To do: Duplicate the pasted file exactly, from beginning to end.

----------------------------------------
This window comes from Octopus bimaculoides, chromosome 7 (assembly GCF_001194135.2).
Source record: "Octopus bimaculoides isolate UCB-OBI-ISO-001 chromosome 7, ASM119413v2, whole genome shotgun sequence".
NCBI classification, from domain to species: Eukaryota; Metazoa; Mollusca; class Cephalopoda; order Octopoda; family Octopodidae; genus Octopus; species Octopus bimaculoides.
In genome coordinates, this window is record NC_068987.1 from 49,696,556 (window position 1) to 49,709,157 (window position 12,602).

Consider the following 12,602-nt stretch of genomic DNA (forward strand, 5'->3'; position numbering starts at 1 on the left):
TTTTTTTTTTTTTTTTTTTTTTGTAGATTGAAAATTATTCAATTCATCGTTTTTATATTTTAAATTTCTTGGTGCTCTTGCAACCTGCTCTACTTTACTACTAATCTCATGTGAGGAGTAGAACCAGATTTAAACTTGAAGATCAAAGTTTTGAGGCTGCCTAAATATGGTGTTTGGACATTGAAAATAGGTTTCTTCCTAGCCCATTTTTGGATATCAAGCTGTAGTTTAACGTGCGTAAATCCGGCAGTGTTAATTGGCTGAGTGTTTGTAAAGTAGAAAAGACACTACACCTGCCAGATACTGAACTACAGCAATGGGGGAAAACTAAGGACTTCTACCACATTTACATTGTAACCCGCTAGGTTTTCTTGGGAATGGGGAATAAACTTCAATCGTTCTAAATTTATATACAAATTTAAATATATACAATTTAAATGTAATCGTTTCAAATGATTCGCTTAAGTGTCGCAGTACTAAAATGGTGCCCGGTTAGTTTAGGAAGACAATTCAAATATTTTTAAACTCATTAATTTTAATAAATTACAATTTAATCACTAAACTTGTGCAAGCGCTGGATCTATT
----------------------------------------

This window comes from Octopus bimaculoides, chromosome 7 (assembly GCF_001194135.2).
Source record: "Octopus bimaculoides isolate UCB-OBI-ISO-001 chromosome 7, ASM119413v2, whole genome shotgun sequence".
NCBI classification, from domain to species: Eukaryota; Metazoa; Mollusca; class Cephalopoda; order Octopoda; family Octopodidae; genus Octopus; species Octopus bimaculoides.
In genome coordinates, this window is record NC_068987.1 from 49,696,556 (window position 1) to 49,709,157 (window position 12,602).

Consider the following 12,602-nt stretch of genomic DNA (forward strand, 5'->3'; position numbering starts at 1 on the left):
TTTTTTTTTTTTTTTTTTTTTTGTAGATTGAAAATTATTCAATTCATCGTTTTTATATTTTAAATTTCTTGGTGCTCTTGCAACCTGCTCTACTTTACTACTAATCTCATGTGAGGAGTAGAACCAGATTTAAACTTGAAGATCAAAGTTTTGAGGCTGCCTAAATATGGTGTTTGGACATTGAAAATAGGTTTCTTCCTAGCCCATTTTTGGATATCAAGCTGTAGTTTAACGTGCGTAAATCCGGCAGTGTTAATTGGCTGAGTGTTTGTAAAGTAGAAAAGACACTACACCTGCCAGATACTGAACTACAGCAATGGGGGAAAACTAAGGACTTCTACCACATTTACATTGTAACCCGCTAGGTTTTCTTGGGAATGGGGAATAAACTTCAATCGTTCTAAATTTATATACAAATTTAAATATATACAATTTAAATGTAATCGTTTCAAATGATTCGCTTAAGTGTCGCAGTACTAAAATGGTGCCCGGTTAGTTTAGGAAGACAATTCAAATATTTTTAAACTCATTAATTTTAATAAATTACAATTTAATCACTAAACTTGTGCAAGCGCTGGATCTATT